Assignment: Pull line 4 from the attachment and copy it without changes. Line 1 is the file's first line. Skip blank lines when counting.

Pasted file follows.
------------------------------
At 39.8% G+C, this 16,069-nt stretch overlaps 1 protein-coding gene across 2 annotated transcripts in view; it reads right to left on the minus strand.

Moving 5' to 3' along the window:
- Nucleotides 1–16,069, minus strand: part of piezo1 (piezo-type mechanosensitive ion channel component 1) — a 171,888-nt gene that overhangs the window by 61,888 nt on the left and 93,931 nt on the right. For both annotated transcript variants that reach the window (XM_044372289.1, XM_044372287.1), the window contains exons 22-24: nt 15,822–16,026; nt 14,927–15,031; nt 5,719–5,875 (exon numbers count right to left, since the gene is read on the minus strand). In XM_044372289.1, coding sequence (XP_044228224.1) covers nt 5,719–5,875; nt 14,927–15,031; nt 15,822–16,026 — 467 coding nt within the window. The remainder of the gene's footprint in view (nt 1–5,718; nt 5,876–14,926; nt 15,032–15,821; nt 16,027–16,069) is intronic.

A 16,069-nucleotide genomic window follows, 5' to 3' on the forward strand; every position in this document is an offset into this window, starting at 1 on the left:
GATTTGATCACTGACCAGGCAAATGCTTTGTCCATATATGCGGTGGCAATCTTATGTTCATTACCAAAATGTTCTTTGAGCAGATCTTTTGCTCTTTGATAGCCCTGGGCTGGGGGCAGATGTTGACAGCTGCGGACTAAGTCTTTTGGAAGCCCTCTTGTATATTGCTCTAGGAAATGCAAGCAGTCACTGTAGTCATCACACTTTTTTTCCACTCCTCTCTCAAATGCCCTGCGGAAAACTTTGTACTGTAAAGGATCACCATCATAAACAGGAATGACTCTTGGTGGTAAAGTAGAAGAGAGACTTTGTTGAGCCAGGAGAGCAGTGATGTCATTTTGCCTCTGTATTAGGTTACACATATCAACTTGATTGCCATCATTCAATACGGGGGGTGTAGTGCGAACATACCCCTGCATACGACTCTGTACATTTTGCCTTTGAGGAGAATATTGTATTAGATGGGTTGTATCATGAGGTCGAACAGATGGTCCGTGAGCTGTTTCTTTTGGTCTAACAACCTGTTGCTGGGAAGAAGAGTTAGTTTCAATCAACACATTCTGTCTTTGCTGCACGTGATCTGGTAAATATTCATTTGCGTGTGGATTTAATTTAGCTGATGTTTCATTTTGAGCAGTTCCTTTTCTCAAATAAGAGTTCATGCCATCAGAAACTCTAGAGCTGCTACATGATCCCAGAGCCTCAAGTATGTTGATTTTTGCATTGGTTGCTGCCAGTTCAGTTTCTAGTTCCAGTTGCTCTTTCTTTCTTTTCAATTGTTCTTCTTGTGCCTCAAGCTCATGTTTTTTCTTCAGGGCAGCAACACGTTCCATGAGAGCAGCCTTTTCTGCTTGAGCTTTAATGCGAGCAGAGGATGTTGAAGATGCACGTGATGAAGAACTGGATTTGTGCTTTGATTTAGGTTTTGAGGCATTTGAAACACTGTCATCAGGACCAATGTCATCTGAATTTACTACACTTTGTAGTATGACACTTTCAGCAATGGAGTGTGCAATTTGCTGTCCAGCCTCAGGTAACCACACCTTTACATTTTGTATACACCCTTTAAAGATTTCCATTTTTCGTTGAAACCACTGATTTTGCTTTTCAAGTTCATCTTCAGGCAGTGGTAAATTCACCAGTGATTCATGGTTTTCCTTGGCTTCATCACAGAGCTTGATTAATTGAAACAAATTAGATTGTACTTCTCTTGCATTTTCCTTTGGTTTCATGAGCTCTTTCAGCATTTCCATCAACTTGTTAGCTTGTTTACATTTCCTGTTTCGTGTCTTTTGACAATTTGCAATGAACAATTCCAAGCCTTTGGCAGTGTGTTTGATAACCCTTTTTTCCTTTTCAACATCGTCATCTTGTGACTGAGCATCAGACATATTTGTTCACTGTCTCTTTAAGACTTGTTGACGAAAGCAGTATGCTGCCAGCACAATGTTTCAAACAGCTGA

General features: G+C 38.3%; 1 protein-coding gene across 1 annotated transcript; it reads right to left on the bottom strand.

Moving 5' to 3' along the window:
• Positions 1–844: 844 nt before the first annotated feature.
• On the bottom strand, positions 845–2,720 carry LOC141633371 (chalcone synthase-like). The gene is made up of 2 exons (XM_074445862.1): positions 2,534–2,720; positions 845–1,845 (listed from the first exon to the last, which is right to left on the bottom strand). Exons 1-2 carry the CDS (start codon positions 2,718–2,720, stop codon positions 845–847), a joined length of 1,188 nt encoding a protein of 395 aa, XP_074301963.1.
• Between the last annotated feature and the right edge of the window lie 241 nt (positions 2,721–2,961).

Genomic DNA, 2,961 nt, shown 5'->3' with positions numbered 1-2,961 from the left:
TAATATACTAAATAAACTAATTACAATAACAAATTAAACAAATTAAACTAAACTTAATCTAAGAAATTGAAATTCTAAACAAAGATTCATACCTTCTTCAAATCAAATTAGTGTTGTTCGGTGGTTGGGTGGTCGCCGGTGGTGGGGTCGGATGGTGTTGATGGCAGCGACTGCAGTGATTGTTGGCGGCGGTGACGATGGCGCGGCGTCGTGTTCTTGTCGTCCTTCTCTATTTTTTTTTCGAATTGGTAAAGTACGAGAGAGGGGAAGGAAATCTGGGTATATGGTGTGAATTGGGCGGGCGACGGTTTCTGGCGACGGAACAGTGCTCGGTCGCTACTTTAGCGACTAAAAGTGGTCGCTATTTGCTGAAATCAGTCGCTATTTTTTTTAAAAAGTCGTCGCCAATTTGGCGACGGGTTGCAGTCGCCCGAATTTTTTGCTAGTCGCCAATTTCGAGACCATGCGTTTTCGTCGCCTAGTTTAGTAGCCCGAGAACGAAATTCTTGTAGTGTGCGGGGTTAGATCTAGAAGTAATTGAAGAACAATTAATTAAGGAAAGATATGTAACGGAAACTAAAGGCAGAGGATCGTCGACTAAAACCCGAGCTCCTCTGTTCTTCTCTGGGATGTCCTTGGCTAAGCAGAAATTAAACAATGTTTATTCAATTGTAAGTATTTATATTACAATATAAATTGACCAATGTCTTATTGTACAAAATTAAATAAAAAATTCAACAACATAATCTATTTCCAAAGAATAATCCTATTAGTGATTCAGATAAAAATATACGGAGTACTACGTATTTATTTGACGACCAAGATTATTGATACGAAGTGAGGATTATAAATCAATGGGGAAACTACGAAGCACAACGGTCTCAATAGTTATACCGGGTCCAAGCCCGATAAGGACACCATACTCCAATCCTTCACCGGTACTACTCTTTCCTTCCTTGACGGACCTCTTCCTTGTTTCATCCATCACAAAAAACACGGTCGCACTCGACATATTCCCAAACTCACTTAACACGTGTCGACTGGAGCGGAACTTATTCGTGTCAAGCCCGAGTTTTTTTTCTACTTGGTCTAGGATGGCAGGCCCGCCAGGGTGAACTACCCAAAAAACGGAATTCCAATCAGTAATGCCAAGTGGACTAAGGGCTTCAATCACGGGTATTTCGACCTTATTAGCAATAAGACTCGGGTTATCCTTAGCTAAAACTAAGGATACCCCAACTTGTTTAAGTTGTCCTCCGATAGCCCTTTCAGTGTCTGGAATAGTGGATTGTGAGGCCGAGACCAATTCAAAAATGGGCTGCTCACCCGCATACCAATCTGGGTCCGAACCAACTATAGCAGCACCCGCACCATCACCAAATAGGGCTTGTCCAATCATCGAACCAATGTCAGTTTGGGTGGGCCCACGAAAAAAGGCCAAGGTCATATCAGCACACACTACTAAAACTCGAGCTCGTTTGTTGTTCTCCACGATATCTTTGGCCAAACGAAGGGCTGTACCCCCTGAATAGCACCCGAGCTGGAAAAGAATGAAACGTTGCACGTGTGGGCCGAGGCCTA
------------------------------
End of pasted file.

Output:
A 16,069-nucleotide genomic window follows, 5' to 3' on the forward strand; every position in this document is an offset into this window, starting at 1 on the left: